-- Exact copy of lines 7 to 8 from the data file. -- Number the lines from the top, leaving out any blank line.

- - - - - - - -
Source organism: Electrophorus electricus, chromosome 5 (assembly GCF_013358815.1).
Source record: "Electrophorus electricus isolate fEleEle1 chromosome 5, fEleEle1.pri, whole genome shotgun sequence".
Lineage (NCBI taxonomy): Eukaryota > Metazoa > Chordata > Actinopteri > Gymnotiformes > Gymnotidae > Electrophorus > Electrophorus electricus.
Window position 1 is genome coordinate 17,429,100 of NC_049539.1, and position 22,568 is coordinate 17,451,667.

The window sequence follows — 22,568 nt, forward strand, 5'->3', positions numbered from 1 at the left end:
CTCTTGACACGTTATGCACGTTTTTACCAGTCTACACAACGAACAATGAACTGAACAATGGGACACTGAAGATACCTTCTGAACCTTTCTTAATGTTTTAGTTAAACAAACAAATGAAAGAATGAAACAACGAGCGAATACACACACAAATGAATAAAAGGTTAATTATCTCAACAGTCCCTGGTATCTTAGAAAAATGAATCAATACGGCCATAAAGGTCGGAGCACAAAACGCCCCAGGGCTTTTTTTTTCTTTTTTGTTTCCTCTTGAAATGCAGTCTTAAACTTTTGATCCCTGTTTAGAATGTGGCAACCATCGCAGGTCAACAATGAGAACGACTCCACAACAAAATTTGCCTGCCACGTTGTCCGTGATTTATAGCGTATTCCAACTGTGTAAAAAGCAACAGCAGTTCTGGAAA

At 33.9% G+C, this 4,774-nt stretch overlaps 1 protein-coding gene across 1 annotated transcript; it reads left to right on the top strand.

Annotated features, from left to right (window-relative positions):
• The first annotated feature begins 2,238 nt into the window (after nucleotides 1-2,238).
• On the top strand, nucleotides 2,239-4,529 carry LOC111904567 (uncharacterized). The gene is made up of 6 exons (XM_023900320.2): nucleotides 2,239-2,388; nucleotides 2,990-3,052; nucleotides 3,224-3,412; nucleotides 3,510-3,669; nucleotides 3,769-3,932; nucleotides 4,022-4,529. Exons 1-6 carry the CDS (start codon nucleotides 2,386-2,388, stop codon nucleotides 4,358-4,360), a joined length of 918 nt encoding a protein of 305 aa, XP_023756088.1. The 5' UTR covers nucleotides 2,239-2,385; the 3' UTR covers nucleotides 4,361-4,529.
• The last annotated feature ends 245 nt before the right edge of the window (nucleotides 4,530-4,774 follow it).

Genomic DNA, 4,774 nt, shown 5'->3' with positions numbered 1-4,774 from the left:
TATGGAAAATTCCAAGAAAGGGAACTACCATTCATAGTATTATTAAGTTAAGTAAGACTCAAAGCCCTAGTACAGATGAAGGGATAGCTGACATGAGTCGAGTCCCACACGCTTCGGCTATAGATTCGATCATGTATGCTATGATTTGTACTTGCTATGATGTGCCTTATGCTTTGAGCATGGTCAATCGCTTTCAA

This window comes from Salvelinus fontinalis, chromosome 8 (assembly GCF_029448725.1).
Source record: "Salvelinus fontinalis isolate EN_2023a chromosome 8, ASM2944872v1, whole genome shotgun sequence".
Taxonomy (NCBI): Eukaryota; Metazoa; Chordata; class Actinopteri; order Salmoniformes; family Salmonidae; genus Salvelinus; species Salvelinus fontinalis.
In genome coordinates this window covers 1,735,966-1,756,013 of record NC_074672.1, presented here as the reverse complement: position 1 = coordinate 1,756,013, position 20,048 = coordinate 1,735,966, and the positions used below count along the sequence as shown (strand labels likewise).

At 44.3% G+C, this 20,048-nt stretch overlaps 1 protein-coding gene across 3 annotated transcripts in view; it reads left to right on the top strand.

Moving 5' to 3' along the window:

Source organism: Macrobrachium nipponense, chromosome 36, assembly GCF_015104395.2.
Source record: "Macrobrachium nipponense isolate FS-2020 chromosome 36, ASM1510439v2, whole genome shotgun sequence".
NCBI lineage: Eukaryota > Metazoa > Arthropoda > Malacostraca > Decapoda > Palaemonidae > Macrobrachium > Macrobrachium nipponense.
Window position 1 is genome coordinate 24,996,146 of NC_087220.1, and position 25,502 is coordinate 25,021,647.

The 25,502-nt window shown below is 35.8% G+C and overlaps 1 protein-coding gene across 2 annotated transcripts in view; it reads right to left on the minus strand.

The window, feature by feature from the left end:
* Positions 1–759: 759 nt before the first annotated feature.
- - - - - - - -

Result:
At 33.9% G+C, this 4,774-nt stretch overlaps 1 protein-coding gene across 1 annotated transcript; it reads left to right on the top strand.

Annotated features, from left to right (window-relative positions):